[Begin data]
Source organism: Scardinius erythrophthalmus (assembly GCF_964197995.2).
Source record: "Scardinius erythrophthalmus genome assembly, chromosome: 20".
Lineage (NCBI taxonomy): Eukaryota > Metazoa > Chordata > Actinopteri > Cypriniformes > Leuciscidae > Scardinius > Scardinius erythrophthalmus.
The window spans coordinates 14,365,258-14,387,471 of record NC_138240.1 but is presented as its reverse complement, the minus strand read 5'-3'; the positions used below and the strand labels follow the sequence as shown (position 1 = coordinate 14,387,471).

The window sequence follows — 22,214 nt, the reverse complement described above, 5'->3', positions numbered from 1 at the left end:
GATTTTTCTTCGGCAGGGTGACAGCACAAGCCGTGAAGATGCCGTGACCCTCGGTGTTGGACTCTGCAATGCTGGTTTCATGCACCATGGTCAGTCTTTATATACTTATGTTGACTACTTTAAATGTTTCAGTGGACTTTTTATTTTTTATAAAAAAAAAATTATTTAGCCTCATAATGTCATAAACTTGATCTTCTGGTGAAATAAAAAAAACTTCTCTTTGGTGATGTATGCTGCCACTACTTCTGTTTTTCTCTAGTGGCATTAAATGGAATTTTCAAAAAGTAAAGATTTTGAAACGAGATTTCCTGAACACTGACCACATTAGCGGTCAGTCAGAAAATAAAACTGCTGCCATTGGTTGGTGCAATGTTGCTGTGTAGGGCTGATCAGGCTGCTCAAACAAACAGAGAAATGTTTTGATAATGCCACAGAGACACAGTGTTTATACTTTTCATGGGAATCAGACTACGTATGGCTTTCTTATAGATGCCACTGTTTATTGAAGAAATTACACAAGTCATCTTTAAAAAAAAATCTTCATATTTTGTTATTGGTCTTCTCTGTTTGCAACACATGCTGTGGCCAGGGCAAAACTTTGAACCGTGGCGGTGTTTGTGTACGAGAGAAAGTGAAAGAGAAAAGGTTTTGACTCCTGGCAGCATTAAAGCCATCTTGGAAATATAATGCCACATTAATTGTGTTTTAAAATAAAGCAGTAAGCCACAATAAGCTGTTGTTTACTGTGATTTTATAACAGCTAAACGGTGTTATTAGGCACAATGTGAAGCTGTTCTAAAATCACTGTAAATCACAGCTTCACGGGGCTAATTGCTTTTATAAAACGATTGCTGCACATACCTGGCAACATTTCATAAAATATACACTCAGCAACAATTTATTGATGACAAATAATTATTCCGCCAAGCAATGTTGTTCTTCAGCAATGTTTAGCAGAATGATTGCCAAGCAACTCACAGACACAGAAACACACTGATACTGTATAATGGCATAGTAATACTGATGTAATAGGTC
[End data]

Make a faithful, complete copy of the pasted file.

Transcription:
Source organism: Scardinius erythrophthalmus (assembly GCF_964197995.2).
Source record: "Scardinius erythrophthalmus genome assembly, chromosome: 20".
Lineage (NCBI taxonomy): Eukaryota > Metazoa > Chordata > Actinopteri > Cypriniformes > Leuciscidae > Scardinius > Scardinius erythrophthalmus.
The window spans coordinates 14,365,258-14,387,471 of record NC_138240.1 but is presented as its reverse complement, the minus strand read 5'-3'; the positions used below and the strand labels follow the sequence as shown (position 1 = coordinate 14,387,471).

The window sequence follows — 22,214 nt, the reverse complement described above, 5'->3', positions numbered from 1 at the left end:
GATTTTTCTTCGGCAGGGTGACAGCACAAGCCGTGAAGATGCCGTGACCCTCGGTGTTGGACTCTGCAATGCTGGTTTCATGCACCATGGTCAGTCTTTATATACTTATGTTGACTACTTTAAATGTTTCAGTGGACTTTTTATTTTTTATAAAAAAAAAATTATTTAGCCTCATAATGTCATAAACTTGATCTTCTGGTGAAATAAAAAAAACTTCTCTTTGGTGATGTATGCTGCCACTACTTCTGTTTTTCTCTAGTGGCATTAAATGGAATTTTCAAAAAGTAAAGATTTTGAAACGAGATTTCCTGAACACTGACCACATTAGCGGTCAGTCAGAAAATAAAACTGCTGCCATTGGTTGGTGCAATGTTGCTGTGTAGGGCTGATCAGGCTGCTCAAACAAACAGAGAAATGTTTTGATAATGCCACAGAGACACAGTGTTTATACTTTTCATGGGAATCAGACTACGTATGGCTTTCTTATAGATGCCACTGTTTATTGAAGAAATTACACAAGTCATCTTTAAAAAAAAATCTTCATATTTTGTTATTGGTCTTCTCTGTTTGCAACACATGCTGTGGCCAGGGCAAAACTTTGAACCGTGGCGGTGTTTGTGTACGAGAGAAAGTGAAAGAGAAAAGGTTTTGACTCCTGGCAGCATTAAAGCCATCTTGGAAATATAATGCCACATTAATTGTGTTTTAAAATAAAGCAGTAAGCCACAATAAGCTGTTGTTTACTGTGATTTTATAACAGCTAAACGGTGTTATTAGGCACAATGTGAAGCTGTTCTAAAATCACTGTAAATCACAGCTTCACGGGGCTAATTGCTTTTATAAAACGATTGCTGCACATACCTGGCAACATTTCATAAAATATACACTCAGCAACAATTTATTGATGACAAATAATTATTCCGCCAAGCAATGTTGTTCTTCAGCAATGTTTAGCAGAATGATTGCCAAGCAACTCACAGACACAGAAACACACTGATACTGTATAATGGCATAGTAATACTGATGTAATAGGTC